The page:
Several decades ago, on the first day of my freshman physics class at MIT, the professor asked how many students had graduated from the Bronx High School of Science, a most highly selective high school. When several hands were raised, the professor said that after two weeks, all students would be at the same level of proficiency. More than five decades later, during my fiftieth college reunion, I chatted with a Black undergraduate student from Atlanta, Georgia. He told me that in the summer before the start of his freshman year, he had attended an intensive course at MIT designed to upgrade the mathematical and scientific competency of new students entering from economically disadvantaged communities.
These two experiences suggest that bright students in the United States and Israel who work hard can expect to receive a fine college education and enjoy a satisfying career regardless of whether they attend a highly selective high school or their neighborhood high school which may have a diminished curriculum. Bright students can petition their neighborhood high school for permission to enroll in advanced courses offered by adjunct teachers or by other organizations.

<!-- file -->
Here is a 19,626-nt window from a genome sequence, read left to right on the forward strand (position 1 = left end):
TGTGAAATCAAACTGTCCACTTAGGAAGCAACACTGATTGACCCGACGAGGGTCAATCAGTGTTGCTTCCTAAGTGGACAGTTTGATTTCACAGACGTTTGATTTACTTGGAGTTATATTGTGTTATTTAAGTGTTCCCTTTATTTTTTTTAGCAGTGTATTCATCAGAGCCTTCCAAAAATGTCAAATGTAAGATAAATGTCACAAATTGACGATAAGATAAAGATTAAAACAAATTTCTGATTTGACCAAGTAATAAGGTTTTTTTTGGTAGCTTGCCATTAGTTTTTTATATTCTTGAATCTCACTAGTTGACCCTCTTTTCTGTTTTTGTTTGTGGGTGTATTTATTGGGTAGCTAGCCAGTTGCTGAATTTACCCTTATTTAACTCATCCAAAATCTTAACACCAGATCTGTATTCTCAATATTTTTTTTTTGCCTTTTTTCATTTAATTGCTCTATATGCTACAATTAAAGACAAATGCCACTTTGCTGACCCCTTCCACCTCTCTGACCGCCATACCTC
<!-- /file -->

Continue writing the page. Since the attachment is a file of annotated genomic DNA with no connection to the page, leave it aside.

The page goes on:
A bright student who works hard will most likely graduate near the top of the class from a neighborhood high school filled primarily with average students. A top graduate of a neighborhood high school may have as good a chance of acceptance by a selective college as an equally bright student who, with a 50% probability, graduated in the lower half of the class from a highly selective high school filled entirely with very bright students. (Of course, all graduates of highly selective high schools are fully qualified to be admitted to selective colleges.) Furthermore, any accredited college can provide a good education.